Curious about estate planning and why you might need an estate plan? Read on to find out three frequently asked questions (and answers) about estate planning.
Why do I need an Estate Plan if I don’t have an estate?
For most adults, that is not true.
Do you own a car, a house, a boat, a rental piece of property? Do you have a bank account?
Yes, all of these and more are a part of your estate, and they need to be protected! It is vitally important that you protect your assets, your children’s assets, and your elderly parents’ assets.
Why do I need an Estate Plan when I turn 18?
In the United States, the age of majority is 18 in most states. With that being said, when your child leaves for college or empties the nest, you no longer have the right to make financial or medical decisions for that person or see that information. But with proper documents, all of this can be made very simple!
What is an Estate Plan?
An Estate Plan is more than just a Will or a Trust. A thorough Estate Plan encompasses your healthcare surrogate or Healthcare Power of Attorney. This document allows a person of your choosing to make healthcare decisions if you cannot make your own.
It should contain the HIPAA authorization (Health Insurance Portability and Accountability Act of 1996) which protects a patient’s privacy. This gives medical practitioners the permission to share information with those named on your document.
Your Estate Plan should include a Living Will, otherwise called an Advance Directive, stating your wishes for end-of-life medical care if you are unable to communicate your decisions. These two healthcare documents are lifetime documents, which no longer work after someone passes.
Additionally, the next lifetime document you should have is a Durable Power of Attorney or a Financial Power of Attorney, which gives someone appointed the power to handle your financial decisions, sign your financial documents, and access your financial information.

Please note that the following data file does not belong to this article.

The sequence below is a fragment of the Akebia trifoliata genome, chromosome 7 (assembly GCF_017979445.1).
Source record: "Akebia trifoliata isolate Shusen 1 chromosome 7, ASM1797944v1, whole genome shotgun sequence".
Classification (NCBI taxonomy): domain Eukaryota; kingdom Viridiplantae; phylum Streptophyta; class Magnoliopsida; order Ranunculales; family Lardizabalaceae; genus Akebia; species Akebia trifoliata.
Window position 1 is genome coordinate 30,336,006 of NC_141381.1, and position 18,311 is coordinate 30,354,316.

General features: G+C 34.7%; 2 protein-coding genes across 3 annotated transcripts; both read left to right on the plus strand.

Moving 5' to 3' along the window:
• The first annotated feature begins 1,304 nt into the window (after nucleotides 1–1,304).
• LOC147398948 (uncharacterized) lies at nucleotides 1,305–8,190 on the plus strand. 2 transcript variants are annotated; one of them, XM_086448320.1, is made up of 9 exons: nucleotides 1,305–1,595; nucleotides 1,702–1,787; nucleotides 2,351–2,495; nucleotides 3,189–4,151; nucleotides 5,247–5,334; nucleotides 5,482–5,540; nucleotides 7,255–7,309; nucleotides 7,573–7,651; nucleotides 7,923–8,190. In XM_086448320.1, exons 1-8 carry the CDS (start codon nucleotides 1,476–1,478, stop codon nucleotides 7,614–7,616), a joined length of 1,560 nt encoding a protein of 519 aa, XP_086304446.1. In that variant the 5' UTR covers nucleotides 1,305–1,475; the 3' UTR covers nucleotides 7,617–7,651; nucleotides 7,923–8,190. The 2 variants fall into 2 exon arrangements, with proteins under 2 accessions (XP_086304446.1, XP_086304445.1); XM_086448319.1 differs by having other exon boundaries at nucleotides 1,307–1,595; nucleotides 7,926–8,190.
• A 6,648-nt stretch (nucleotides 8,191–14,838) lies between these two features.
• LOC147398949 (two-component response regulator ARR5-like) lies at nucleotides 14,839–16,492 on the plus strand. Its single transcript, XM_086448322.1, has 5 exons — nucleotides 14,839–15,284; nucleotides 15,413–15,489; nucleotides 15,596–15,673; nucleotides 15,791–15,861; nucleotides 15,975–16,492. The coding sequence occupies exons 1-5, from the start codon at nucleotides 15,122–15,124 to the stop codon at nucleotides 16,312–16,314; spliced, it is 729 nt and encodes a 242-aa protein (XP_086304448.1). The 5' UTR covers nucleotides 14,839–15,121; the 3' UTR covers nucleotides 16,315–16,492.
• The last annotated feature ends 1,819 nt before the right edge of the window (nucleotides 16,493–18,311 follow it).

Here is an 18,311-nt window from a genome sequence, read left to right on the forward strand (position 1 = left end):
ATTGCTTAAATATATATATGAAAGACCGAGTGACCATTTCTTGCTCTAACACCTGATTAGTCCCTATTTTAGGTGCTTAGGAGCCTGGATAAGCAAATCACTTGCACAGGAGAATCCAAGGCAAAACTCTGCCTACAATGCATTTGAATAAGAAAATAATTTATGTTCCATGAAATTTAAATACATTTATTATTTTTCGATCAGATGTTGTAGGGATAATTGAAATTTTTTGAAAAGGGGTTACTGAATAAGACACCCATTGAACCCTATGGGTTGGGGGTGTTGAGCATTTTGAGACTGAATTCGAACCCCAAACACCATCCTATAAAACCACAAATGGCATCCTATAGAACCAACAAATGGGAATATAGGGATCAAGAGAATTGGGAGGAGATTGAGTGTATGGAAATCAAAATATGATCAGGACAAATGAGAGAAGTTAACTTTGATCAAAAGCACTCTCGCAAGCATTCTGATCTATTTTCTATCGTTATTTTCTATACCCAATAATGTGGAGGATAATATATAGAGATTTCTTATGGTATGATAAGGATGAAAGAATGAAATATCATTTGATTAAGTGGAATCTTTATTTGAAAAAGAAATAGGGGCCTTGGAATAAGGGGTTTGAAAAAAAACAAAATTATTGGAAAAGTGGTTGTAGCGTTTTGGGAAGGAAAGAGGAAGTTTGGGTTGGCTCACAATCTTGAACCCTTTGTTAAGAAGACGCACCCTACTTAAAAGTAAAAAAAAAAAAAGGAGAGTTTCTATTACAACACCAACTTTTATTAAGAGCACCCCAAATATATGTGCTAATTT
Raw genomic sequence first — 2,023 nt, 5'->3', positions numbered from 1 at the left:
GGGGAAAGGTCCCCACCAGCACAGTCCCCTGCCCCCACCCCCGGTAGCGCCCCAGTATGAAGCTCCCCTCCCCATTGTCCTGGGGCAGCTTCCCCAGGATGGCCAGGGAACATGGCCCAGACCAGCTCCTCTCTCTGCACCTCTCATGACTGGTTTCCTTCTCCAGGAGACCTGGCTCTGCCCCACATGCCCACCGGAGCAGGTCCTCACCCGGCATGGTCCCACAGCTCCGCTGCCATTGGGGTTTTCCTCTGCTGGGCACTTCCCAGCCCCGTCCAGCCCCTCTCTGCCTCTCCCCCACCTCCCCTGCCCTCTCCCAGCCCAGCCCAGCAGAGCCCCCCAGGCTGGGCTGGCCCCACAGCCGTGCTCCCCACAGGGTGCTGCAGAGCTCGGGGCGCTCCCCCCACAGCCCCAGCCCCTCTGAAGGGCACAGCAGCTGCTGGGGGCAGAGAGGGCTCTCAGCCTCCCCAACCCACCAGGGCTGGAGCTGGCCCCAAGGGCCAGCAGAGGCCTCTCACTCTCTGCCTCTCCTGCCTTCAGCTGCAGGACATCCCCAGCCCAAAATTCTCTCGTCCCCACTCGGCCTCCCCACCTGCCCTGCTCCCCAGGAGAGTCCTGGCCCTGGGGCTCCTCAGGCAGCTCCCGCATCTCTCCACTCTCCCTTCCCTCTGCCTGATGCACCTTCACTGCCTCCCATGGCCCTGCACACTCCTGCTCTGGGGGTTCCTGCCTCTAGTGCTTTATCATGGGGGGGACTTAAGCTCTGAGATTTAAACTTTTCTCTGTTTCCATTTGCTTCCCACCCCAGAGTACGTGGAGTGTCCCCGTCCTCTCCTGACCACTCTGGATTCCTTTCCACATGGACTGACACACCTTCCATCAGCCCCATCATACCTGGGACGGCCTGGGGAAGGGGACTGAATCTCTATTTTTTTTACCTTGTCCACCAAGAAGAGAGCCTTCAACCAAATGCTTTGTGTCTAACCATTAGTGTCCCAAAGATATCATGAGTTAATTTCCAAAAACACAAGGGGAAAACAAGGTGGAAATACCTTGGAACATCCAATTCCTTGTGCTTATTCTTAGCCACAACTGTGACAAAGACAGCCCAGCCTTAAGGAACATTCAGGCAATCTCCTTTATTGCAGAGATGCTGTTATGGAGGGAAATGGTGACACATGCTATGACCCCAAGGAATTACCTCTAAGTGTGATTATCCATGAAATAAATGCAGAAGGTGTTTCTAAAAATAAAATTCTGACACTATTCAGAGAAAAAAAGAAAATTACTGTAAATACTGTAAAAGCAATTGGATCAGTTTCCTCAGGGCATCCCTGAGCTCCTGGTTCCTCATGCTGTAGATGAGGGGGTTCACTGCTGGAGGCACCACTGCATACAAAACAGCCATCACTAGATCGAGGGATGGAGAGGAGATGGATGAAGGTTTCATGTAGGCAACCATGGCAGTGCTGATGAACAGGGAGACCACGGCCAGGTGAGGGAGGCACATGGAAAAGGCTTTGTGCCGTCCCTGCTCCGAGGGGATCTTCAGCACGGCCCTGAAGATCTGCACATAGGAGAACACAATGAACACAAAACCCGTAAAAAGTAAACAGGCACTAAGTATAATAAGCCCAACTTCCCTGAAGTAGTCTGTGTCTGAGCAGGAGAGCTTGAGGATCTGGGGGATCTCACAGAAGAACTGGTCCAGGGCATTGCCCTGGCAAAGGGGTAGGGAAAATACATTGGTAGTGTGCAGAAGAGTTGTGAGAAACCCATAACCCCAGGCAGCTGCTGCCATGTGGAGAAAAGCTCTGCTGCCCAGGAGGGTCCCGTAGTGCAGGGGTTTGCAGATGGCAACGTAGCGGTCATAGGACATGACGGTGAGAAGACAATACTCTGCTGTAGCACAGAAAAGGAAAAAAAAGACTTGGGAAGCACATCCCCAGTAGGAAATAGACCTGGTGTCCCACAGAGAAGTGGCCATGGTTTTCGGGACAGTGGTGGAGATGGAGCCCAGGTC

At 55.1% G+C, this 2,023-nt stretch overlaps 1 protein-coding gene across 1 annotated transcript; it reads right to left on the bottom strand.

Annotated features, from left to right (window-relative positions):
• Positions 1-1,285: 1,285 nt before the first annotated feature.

Lastly, there are primarily two options for after passing: a Will or a Trust. A Will does not avoid the probate process (court intervention when someone passes) but does guide the court on your wishes. A Trust does avoid probate, but only if it is funded correctly!
How We Can Help
Elder Law Planning may also be a part of your plan. We can help to navigate through the complexities of Medicaid eligibility and Elder Law affairs. The application process is time-consuming and best left to those familiar with your state’s requirements.
Remember, Medicaid is not just for the indigent. Elder Law planning can help protect a person’s finances, their home, and their resources from being spent down on care.
At Grandinette Law, we can develop a plan that works for both you and your parents. In my practice, we guide clients through the planning process to make sure you have complete documents and a plan for the future. Part of loving and protecting your family is planning for events that may be different from those you had imagined. My practice includes Elder Law Planning and Estate Planning.
If you need help, you can call us at (561) 623-5317.